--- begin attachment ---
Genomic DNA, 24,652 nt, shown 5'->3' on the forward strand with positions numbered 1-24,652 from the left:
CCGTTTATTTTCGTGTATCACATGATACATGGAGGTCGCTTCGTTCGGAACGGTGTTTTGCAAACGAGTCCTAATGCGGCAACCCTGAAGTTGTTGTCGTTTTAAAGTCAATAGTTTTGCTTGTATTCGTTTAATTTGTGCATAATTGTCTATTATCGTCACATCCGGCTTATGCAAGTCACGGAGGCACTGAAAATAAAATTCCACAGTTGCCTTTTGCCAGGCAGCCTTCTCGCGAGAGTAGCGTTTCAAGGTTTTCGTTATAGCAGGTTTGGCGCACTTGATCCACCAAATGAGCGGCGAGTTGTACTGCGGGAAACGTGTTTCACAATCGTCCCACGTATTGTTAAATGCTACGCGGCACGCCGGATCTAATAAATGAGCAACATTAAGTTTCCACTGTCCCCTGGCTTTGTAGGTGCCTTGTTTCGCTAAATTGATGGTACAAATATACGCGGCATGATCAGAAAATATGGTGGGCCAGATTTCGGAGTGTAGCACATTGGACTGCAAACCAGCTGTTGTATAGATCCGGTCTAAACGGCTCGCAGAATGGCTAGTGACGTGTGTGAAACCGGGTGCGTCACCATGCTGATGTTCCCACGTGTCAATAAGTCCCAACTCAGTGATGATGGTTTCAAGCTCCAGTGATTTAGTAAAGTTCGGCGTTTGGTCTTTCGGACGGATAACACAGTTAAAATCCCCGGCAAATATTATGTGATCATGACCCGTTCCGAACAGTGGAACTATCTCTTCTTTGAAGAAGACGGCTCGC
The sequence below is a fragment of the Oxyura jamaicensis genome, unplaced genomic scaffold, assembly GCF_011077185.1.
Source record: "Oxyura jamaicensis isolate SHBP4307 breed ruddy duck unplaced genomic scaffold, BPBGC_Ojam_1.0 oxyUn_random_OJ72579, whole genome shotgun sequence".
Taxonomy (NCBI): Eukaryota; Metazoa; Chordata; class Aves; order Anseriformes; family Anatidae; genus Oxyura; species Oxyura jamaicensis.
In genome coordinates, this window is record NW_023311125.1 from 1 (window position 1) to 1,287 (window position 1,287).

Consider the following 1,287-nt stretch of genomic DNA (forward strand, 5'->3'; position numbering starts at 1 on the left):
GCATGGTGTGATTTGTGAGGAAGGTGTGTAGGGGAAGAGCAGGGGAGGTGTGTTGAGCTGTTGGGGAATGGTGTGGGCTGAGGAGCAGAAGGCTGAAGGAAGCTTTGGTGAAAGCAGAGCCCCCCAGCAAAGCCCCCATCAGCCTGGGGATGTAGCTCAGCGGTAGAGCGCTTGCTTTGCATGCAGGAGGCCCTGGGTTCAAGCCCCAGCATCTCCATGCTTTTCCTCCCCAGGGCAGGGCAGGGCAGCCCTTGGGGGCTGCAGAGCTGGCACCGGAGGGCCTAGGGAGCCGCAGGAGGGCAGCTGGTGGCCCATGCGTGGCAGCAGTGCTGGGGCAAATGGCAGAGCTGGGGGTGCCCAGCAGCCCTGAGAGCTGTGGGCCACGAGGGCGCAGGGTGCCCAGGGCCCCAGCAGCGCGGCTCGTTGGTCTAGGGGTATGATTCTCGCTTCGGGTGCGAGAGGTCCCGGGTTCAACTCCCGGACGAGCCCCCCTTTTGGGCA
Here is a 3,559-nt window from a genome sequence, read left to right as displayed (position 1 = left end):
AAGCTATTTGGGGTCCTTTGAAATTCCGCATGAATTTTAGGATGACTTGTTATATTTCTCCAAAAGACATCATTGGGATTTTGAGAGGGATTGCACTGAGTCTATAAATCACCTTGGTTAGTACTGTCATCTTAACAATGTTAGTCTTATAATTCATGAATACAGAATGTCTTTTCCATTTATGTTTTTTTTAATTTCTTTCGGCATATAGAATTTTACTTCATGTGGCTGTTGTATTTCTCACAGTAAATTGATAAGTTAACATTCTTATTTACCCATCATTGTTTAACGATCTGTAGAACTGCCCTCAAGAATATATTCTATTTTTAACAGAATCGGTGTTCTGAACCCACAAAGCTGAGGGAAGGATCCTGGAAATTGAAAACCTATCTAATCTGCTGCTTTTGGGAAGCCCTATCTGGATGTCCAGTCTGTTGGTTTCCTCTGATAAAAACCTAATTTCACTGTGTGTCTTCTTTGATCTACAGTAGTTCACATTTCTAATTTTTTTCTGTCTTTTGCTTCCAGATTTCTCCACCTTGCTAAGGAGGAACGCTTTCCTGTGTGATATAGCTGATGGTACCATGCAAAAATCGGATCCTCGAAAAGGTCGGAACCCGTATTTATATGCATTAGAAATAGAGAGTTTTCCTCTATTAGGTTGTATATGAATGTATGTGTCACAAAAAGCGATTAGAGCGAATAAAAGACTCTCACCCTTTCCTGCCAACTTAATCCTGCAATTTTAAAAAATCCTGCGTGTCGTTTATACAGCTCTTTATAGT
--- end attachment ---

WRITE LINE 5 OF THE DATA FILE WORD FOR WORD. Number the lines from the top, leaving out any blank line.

Taxonomy (NCBI): Eukaryota; Metazoa; Chordata; class Aves; order Anseriformes; family Anatidae; genus Oxyura; species Oxyura jamaicensis.